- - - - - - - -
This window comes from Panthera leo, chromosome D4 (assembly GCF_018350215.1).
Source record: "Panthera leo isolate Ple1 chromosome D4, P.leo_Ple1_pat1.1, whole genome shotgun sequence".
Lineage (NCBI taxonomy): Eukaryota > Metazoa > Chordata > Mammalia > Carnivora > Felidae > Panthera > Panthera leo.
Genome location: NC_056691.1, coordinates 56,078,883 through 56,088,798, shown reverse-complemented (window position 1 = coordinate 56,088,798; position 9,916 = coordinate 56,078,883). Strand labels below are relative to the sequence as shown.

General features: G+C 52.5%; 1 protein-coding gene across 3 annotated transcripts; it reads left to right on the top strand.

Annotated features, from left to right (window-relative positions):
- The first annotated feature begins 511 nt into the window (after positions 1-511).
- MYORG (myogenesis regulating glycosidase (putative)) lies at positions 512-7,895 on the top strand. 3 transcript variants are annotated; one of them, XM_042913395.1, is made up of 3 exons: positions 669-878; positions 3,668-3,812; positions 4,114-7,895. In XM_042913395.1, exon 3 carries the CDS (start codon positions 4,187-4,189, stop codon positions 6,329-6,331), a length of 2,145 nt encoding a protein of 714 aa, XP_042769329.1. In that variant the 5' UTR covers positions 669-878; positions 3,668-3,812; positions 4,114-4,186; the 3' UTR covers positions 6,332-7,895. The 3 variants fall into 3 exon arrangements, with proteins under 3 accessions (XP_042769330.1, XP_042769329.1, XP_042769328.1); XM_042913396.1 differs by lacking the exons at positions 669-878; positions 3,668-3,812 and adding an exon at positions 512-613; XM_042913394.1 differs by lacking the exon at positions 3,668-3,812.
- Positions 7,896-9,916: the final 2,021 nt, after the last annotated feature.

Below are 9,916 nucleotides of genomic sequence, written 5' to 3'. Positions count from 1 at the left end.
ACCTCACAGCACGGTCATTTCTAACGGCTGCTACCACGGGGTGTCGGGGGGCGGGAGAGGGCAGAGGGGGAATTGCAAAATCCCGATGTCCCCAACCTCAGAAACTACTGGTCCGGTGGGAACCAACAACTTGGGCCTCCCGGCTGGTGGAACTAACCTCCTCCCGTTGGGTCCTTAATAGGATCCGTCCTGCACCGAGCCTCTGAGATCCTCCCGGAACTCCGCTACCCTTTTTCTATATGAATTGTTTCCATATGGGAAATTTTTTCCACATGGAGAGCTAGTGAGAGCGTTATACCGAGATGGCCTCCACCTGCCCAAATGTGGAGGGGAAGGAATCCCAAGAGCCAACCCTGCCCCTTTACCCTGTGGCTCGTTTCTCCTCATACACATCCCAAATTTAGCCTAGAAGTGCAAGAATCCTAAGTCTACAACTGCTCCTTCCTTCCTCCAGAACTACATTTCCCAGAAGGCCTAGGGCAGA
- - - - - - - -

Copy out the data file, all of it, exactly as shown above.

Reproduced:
This window comes from Panthera leo, chromosome D4 (assembly GCF_018350215.1).
Source record: "Panthera leo isolate Ple1 chromosome D4, P.leo_Ple1_pat1.1, whole genome shotgun sequence".
Lineage (NCBI taxonomy): Eukaryota > Metazoa > Chordata > Mammalia > Carnivora > Felidae > Panthera > Panthera leo.
Genome location: NC_056691.1, coordinates 56,078,883 through 56,088,798, shown reverse-complemented (window position 1 = coordinate 56,088,798; position 9,916 = coordinate 56,078,883). Strand labels below are relative to the sequence as shown.

General features: G+C 52.5%; 1 protein-coding gene across 3 annotated transcripts; it reads left to right on the top strand.

Annotated features, from left to right (window-relative positions):
- The first annotated feature begins 511 nt into the window (after positions 1-511).
- MYORG (myogenesis regulating glycosidase (putative)) lies at positions 512-7,895 on the top strand. 3 transcript variants are annotated; one of them, XM_042913395.1, is made up of 3 exons: positions 669-878; positions 3,668-3,812; positions 4,114-7,895. In XM_042913395.1, exon 3 carries the CDS (start codon positions 4,187-4,189, stop codon positions 6,329-6,331), a length of 2,145 nt encoding a protein of 714 aa, XP_042769329.1. In that variant the 5' UTR covers positions 669-878; positions 3,668-3,812; positions 4,114-4,186; the 3' UTR covers positions 6,332-7,895. The 3 variants fall into 3 exon arrangements, with proteins under 3 accessions (XP_042769330.1, XP_042769329.1, XP_042769328.1); XM_042913396.1 differs by lacking the exons at positions 669-878; positions 3,668-3,812 and adding an exon at positions 512-613; XM_042913394.1 differs by lacking the exon at positions 3,668-3,812.
- Positions 7,896-9,916: the final 2,021 nt, after the last annotated feature.

Below are 9,916 nucleotides of genomic sequence, written 5' to 3'. Positions count from 1 at the left end.
ACCTCACAGCACGGTCATTTCTAACGGCTGCTACCACGGGGTGTCGGGGGGCGGGAGAGGGCAGAGGGGGAATTGCAAAATCCCGATGTCCCCAACCTCAGAAACTACTGGTCCGGTGGGAACCAACAACTTGGGCCTCCCGGCTGGTGGAACTAACCTCCTCCCGTTGGGTCCTTAATAGGATCCGTCCTGCACCGAGCCTCTGAGATCCTCCCGGAACTCCGCTACCCTTTTTCTATATGAATTGTTTCCATATGGGAAATTTTTTCCACATGGAGAGCTAGTGAGAGCGTTATACCGAGATGGCCTCCACCTGCCCAAATGTGGAGGGGAAGGAATCCCAAGAGCCAACCCTGCCCCTTTACCCTGTGGCTCGTTTCTCCTCATACACATCCCAAATTTAGCCTAGAAGTGCAAGAATCCTAAGTCTACAACTGCTCCTTCCTTCCTCCAGAACTACATTTCCCAGAAGGCCTAGGGCAGA